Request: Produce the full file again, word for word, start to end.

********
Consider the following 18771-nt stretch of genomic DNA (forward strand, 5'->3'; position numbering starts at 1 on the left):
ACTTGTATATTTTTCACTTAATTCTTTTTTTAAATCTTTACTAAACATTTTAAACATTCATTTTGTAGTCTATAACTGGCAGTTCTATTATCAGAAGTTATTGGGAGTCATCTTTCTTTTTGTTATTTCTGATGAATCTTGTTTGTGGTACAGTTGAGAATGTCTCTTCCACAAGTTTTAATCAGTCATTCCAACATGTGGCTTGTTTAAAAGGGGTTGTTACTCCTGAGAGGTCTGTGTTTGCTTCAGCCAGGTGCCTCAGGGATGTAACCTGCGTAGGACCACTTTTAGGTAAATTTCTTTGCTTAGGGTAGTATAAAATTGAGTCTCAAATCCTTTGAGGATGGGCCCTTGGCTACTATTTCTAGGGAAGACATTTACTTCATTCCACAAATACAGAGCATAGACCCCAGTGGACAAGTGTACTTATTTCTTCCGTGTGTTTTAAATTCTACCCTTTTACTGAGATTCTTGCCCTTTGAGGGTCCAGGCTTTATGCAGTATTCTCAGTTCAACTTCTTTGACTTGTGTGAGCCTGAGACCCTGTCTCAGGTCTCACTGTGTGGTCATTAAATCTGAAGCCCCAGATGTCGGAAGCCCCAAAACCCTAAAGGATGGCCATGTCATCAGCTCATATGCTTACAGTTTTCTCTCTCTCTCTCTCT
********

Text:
Consider the following 18771-nt stretch of genomic DNA (forward strand, 5'->3'; position numbering starts at 1 on the left):
ACTTGTATATTTTTCACTTAATTCTTTTTTTAAATCTTTACTAAACATTTTAAACATTCATTTTGTAGTCTATAACTGGCAGTTCTATTATCAGAAGTTATTGGGAGTCATCTTTCTTTTTGTTATTTCTGATGAATCTTGTTTGTGGTACAGTTGAGAATGTCTCTTCCACAAGTTTTAATCAGTCATTCCAACATGTGGCTTGTTTAAAAGGGGTTGTTACTCCTGAGAGGTCTGTGTTTGCTTCAGCCAGGTGCCTCAGGGATGTAACCTGCGTAGGACCACTTTTAGGTAAATTTCTTTGCTTAGGGTAGTATAAAATTGAGTCTCAAATCCTTTGAGGATGGGCCCTTGGCTACTATTTCTAGGGAAGACATTTACTTCATTCCACAAATACAGAGCATAGACCCCAGTGGACAAGTGTACTTATTTCTTCCGTGTGTTTTAAATTCTACCCTTTTACTGAGATTCTTGCCCTTTGAGGGTCCAGGCTTTATGCAGTATTCTCAGTTCAACTTCTTTGACTTGTGTGAGCCTGAGACCCTGTCTCAGGTCTCACTGTGTGGTCATTAAATCTGAAGCCCCAGATGTCGGAAGCCCCAAAACCCTAAAGGATGGCCATGTCATCAGCTCATATGCTTACAGTTTTCTCTCTCTCTCTCTCT